In other words, it should stop an acute reaction in its tracks.
While many of us may have irritating allergic reactions to things like wool or cats, it can be a much different story for other people – for them, the anaphylactic shock that results from exposure to allergens such as peanuts or bee venom can result in hospitalization, or even death. Fortunately, scientists from the Stanford University School of Medicine and Switzerland’s University of Bern have recently made a discovery, that should stop severe allergic reactions within seconds.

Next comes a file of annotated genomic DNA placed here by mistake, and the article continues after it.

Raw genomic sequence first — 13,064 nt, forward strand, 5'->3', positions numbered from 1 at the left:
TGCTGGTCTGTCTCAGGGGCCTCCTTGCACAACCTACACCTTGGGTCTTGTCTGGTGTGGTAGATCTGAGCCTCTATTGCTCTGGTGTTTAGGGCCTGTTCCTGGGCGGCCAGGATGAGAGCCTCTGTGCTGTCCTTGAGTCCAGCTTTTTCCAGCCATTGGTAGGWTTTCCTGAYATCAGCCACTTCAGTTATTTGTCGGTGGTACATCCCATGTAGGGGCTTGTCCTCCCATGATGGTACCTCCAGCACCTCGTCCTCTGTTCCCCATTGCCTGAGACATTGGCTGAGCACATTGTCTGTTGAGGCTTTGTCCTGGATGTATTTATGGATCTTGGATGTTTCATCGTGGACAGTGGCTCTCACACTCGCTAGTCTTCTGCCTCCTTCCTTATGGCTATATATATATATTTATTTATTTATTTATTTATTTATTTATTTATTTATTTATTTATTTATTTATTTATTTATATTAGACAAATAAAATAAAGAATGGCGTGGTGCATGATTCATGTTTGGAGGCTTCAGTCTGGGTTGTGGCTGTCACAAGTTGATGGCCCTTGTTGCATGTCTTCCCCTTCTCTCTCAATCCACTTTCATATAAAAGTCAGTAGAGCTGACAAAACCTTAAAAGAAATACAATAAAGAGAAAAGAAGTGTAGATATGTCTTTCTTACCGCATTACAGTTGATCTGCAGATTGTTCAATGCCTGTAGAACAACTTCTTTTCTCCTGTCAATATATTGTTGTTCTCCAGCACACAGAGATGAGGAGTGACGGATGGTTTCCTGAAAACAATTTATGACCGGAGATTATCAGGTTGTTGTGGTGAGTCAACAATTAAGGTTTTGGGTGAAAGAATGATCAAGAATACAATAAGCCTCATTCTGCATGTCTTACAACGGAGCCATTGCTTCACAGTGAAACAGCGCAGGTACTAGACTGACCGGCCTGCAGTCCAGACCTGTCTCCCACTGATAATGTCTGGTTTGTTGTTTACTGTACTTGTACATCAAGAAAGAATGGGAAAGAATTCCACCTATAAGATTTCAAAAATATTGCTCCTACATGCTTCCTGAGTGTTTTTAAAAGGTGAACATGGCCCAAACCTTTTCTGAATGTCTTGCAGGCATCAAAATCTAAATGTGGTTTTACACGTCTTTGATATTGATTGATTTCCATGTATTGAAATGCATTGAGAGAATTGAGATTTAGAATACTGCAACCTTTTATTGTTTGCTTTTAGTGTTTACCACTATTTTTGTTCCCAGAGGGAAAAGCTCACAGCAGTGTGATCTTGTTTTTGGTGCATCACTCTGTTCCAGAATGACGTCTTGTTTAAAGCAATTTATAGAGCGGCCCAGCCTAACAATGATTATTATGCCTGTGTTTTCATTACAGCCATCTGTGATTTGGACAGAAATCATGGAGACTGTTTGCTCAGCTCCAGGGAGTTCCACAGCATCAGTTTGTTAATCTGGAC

To begin, here’s what happens in a typical acute allergic reaction.
The first time that a potential allergen enters the body, some people’s systems react by creating what are known as IgE (Immunoglobulin E) antibodies. These antibodies remain in the body even after the allergen has cleared out, where most of them proceed to link with Fc receptor molecules, which are found on the outer surface of mast cells.
When that same allergen is introduced to the body again, it binds with the antibodies clinging to the mast cells, causing those cells to release “inflammatory mediators” such as histamines – the result is a nasty allergic reaction.
via Gizmag – Ben Coxworth
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